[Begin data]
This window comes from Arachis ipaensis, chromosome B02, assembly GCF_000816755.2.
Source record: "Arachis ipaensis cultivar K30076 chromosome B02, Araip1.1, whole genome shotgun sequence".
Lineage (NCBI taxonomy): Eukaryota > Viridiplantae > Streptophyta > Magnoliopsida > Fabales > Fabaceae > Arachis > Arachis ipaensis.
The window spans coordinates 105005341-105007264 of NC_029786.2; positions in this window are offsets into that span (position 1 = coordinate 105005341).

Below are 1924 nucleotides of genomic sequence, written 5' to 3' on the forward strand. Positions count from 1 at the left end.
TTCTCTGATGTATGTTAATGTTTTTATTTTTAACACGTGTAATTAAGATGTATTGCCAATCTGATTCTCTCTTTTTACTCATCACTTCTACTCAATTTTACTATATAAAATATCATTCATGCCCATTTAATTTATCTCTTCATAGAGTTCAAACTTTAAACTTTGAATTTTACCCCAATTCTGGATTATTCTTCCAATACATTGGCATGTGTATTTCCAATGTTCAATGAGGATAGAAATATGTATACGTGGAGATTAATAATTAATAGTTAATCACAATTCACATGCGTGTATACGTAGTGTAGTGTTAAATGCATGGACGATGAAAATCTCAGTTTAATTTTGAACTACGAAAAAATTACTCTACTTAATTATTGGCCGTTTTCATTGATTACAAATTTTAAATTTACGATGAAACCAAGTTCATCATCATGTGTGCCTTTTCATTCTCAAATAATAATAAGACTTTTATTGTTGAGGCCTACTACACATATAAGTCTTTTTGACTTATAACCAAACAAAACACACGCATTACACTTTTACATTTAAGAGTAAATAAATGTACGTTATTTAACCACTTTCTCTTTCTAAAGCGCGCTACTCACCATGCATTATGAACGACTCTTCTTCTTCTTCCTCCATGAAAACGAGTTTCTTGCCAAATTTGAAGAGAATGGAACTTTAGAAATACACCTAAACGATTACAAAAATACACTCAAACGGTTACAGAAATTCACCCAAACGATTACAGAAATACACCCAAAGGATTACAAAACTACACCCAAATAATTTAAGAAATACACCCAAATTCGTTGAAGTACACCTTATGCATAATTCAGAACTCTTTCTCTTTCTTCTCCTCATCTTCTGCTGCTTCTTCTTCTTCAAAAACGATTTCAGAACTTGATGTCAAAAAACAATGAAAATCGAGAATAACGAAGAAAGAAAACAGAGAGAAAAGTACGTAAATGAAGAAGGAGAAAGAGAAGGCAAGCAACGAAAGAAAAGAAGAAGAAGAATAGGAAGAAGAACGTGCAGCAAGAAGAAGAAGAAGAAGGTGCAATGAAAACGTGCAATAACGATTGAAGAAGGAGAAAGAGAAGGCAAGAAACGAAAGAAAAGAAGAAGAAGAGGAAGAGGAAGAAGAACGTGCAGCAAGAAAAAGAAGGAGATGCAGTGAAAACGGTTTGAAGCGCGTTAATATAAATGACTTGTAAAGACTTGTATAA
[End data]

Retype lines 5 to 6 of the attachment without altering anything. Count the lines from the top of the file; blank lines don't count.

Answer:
Below are 1924 nucleotides of genomic sequence, written 5' to 3' on the forward strand. Positions count from 1 at the left end.
TTCTCTGATGTATGTTAATGTTTTTATTTTTAACACGTGTAATTAAGATGTATTGCCAATCTGATTCTCTCTTTTTACTCATCACTTCTACTCAATTTTACTATATAAAATATCATTCATGCCCATTTAATTTATCTCTTCATAGAGTTCAAACTTTAAACTTTGAATTTTACCCCAATTCTGGATTATTCTTCCAATACATTGGCATGTGTATTTCCAATGTTCAATGAGGATAGAAATATGTATACGTGGAGATTAATAATTAATAGTTAATCACAATTCACATGCGTGTATACGTAGTGTAGTGTTAAATGCATGGACGATGAAAATCTCAGTTTAATTTTGAACTACGAAAAAATTACTCTACTTAATTATTGGCCGTTTTCATTGATTACAAATTTTAAATTTACGATGAAACCAAGTTCATCATCATGTGTGCCTTTTCATTCTCAAATAATAATAAGACTTTTATTGTTGAGGCCTACTACACATATAAGTCTTTTTGACTTATAACCAAACAAAACACACGCATTACACTTTTACATTTAAGAGTAAATAAATGTACGTTATTTAACCACTTTCTCTTTCTAAAGCGCGCTACTCACCATGCATTATGAACGACTCTTCTTCTTCTTCCTCCATGAAAACGAGTTTCTTGCCAAATTTGAAGAGAATGGAACTTTAGAAATACACCTAAACGATTACAAAAATACACTCAAACGGTTACAGAAATTCACCCAAACGATTACAGAAATACACCCAAAGGATTACAAAACTACACCCAAATAATTTAAGAAATACACCCAAATTCGTTGAAGTACACCTTATGCATAATTCAGAACTCTTTCTCTTTCTTCTCCTCATCTTCTGCTGCTTCTTCTTCTTCAAAAACGATTTCAGAACTTGATGTCAAAAAACAATGAAAATCGAGAATAACGAAGAAAGAAAACAGAGAGAAAAGTACGTAAATGAAGAAGGAGAAAGAGAAGGCAAGCAACGAAAGAAAAGAAGAAGAAGAATAGGAAGAAGAACGTGCAGCAAGAAGAAGAAGAAGAAGGTGCAATGAAAACGTGCAATAACGATTGAAGAAGGAGAAAGAGAAGGCAAGAAACGAAAGAAAAGAAGAAGAAGAGGAAGAGGAAGAAGAACGTGCAGCAAGAAAAAGAAGGAGATGCAGTGAAAACGGTTTGAAGCGCGTTAATATAAATGACTTGTAAAGACTTGTATAA